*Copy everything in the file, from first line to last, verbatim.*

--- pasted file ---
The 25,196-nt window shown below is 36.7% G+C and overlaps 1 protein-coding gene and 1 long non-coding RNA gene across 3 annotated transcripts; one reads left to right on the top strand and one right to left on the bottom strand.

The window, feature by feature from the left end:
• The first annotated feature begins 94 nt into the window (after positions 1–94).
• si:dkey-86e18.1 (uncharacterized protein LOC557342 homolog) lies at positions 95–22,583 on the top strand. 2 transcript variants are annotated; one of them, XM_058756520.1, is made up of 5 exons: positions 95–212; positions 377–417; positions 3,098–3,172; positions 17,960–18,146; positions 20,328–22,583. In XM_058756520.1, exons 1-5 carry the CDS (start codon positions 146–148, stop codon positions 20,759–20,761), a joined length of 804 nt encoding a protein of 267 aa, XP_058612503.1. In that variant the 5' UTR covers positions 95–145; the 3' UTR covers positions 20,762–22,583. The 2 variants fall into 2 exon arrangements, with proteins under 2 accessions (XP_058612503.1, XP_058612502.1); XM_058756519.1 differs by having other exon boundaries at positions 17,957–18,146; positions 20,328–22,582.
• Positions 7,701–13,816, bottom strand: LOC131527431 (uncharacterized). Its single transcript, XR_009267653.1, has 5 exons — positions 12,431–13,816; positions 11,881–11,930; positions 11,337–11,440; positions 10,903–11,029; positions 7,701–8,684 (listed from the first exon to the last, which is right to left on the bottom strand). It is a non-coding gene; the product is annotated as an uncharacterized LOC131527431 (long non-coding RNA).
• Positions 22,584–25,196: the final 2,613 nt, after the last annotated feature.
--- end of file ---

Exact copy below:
The 25,196-nt window shown below is 36.7% G+C and overlaps 1 protein-coding gene and 1 long non-coding RNA gene across 3 annotated transcripts; one reads left to right on the top strand and one right to left on the bottom strand.

The window, feature by feature from the left end:
• The first annotated feature begins 94 nt into the window (after positions 1–94).
• si:dkey-86e18.1 (uncharacterized protein LOC557342 homolog) lies at positions 95–22,583 on the top strand. 2 transcript variants are annotated; one of them, XM_058756520.1, is made up of 5 exons: positions 95–212; positions 377–417; positions 3,098–3,172; positions 17,960–18,146; positions 20,328–22,583. In XM_058756520.1, exons 1-5 carry the CDS (start codon positions 146–148, stop codon positions 20,759–20,761), a joined length of 804 nt encoding a protein of 267 aa, XP_058612503.1. In that variant the 5' UTR covers positions 95–145; the 3' UTR covers positions 20,762–22,583. The 2 variants fall into 2 exon arrangements, with proteins under 2 accessions (XP_058612503.1, XP_058612502.1); XM_058756519.1 differs by having other exon boundaries at positions 17,957–18,146; positions 20,328–22,582.
• Positions 7,701–13,816, bottom strand: LOC131527431 (uncharacterized). Its single transcript, XR_009267653.1, has 5 exons — positions 12,431–13,816; positions 11,881–11,930; positions 11,337–11,440; positions 10,903–11,029; positions 7,701–8,684 (listed from the first exon to the last, which is right to left on the bottom strand). It is a non-coding gene; the product is annotated as an uncharacterized LOC131527431 (long non-coding RNA).
• Positions 22,584–25,196: the final 2,613 nt, after the last annotated feature.